WashPost's 'Fact Check' Gives 'Four Pinocchios' to Carson For Correctly Citing Taqiyya

Imagine my "surprise" (not really) when I came across a Thursday Daily Beast item originally referenced by Mark Levin on his radio show (HT Joe Newby at Examiner.com) about the comments of a "secular Muslim" in response to what 2016 Republican presidential contender Ben Carson had to say about whether he could support a strict, sharia-compliant Muslim to be this nation's chief executive.

The author of that column, Asra Q. Nomani, effectively made mincemeat out of a "fact check" written by Glenn Kessler at the Washington Post on Tuesday. You see, Kessler, in what must be his worst "fact check" ever, gave Carson's statement about the Muslim concept of taqiyya, namely that it "is a component of Sharia that allows, and even encourages you to lie to achieve your goals," a grade of "Four Pinocchios," i.e., "a whopper."

So I really have to wonder what Kessler makes of the latter paragraphs in the following excerpts from Ms. Nomani's column (bolds are mine):

To This Secular Muslim, Ben Carson Had a Point

Take it from someone who’s been fighting it her whole adult life: The sad truth is that too many Muslims want to mix mosque and state.

Ben Carson’s blunt remarks about a Muslim president triggered much outrage, even after he partially walked them back. But secular Muslims like me, who reject political Islam, understood what he meant: He doesn’t want a Muslim as president who doesn’t believe in the strict secular separation of mosque and state, so that the laws of the state aren’t at all touched by sharia, or Islamic law derived from the Quran and hadith, the sayings and traditions of prophet Muhammad. Neither do we. We really don’t want a first lady—or a president—in a burka, or face veil.

Carson’s comments underscore a political reality in which Muslim communities, not only in far-flung theocracies like Saudi Arabia and Iran, but also in the United States, still struggle with existential questions about whether Islam is compatible with democracy and secularism. This struggle results in the very real phenomenon of “creeping sharia,” as critics in the West call it (and which some Muslims like to mock as an “Islamophobic” allegation).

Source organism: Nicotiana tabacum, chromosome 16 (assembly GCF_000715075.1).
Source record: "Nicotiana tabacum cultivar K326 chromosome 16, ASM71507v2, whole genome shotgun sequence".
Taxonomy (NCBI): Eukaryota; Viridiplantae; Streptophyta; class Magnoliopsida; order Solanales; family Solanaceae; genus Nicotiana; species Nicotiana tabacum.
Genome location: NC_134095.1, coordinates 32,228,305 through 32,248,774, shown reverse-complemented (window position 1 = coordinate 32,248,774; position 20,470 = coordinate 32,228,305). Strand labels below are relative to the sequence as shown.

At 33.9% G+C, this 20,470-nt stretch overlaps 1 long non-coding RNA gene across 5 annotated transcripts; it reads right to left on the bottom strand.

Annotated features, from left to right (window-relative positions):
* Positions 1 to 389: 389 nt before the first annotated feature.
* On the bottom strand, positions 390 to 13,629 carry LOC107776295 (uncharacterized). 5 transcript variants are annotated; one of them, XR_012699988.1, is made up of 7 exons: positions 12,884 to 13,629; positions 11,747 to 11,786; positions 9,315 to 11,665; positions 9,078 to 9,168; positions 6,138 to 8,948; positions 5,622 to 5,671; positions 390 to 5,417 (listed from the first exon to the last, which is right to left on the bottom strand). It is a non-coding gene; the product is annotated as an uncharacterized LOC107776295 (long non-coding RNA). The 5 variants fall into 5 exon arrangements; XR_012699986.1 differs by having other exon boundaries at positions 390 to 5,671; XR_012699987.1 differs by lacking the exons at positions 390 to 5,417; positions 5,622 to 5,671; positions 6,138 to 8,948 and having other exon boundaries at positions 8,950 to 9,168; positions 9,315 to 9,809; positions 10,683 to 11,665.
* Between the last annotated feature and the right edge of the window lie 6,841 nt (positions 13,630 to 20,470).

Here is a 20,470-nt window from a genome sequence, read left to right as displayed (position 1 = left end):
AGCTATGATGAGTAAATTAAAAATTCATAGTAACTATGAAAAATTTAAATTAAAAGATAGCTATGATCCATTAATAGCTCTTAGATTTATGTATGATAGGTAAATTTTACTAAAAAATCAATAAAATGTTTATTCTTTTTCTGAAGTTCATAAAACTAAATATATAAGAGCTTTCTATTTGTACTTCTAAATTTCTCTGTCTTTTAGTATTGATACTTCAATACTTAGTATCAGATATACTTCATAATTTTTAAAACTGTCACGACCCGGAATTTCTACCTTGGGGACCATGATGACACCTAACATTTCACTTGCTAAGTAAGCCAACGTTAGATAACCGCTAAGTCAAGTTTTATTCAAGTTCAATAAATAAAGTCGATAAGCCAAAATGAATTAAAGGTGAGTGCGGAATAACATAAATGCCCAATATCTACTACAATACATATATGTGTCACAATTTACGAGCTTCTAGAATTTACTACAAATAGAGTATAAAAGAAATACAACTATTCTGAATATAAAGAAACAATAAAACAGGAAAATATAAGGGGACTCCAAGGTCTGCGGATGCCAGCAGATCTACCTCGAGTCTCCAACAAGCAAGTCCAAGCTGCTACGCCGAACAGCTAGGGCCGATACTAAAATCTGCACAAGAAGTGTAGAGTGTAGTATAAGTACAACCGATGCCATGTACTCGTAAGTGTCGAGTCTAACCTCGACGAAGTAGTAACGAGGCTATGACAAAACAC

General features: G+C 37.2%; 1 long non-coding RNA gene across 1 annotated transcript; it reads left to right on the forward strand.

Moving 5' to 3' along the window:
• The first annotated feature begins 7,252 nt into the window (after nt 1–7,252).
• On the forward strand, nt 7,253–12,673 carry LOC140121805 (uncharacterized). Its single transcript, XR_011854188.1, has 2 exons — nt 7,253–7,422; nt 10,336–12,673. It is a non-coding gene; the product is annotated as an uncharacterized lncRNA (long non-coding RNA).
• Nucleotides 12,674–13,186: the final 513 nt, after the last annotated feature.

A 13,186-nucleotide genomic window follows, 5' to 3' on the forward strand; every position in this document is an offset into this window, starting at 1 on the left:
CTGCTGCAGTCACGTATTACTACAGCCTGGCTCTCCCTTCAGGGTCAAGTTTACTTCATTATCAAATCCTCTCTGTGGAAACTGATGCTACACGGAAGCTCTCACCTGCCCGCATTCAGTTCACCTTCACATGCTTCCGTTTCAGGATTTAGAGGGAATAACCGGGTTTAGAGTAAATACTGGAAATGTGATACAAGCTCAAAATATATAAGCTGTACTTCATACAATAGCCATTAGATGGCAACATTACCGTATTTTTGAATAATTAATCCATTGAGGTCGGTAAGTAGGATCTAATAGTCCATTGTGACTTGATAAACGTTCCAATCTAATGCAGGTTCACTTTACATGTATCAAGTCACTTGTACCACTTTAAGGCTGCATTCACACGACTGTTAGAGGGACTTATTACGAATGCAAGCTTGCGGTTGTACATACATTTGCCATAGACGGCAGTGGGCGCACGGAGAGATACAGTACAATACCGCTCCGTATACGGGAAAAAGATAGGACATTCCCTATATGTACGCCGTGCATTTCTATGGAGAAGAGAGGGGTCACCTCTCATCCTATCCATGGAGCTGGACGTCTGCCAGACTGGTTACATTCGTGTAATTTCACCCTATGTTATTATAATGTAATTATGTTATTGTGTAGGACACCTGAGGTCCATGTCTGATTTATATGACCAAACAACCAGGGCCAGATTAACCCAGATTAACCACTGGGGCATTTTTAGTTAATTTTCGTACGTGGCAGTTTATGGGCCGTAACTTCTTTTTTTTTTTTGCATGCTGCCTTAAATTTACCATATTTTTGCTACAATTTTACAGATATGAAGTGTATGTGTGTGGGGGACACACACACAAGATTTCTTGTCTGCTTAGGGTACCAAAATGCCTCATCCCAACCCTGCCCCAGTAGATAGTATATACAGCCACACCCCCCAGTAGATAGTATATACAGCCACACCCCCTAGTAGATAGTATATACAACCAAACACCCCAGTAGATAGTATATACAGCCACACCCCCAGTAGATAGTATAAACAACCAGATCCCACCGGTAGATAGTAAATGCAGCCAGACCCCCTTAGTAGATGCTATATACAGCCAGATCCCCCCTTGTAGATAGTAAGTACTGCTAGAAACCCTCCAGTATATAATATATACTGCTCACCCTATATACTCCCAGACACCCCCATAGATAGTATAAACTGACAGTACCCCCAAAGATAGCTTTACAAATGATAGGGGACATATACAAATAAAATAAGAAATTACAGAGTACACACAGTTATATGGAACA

... It’s not “time to pull the plug” on Carson’s campaign for his indelicate comments on Islam ... But it is time to continue the politically incorrect but critical conversation that he started.

The presidential candidate is talking against a backdrop of 9/11 and a reality in which political Islam expresses itself violently in the West and in Muslim countries from Iraq to Indonesia. To me, not acknowledging this real issue among Muslims amounts to another Carson allegation, of Muslims practicing taqiyya, or deception.

Imagine that. A Muslim in a position to know has acknowledged that taqiyya means far more than the "Islamic scholars" the Post's Kessler consulted.

Kessler's experts would only admit that taqiyya involves lying under direct and serious duress:

Essentially, the Koran suggests that a person who faces religious persecution can withhold the identity of their faith in order to avoid bodily harm or death. The concept was particularly embraced by Shiites, who took steps to hide their religious beliefs from the majority Sunnis. (Indeed, part of the reason for Sunni distrust of Shiites is because Sunnis regard taqiyya as part of Shiite practice.)

“Yes, it is permissible to hide the fact you are Muslim” if a person is under threat, “as long as it does not involve hurting another person,” Abou El Fadl said. “But there is no concept that would encourage a Muslim to lie to pursue a goal. That is a complete invention. Any Muslim is raised on the idea that lying is a sin.”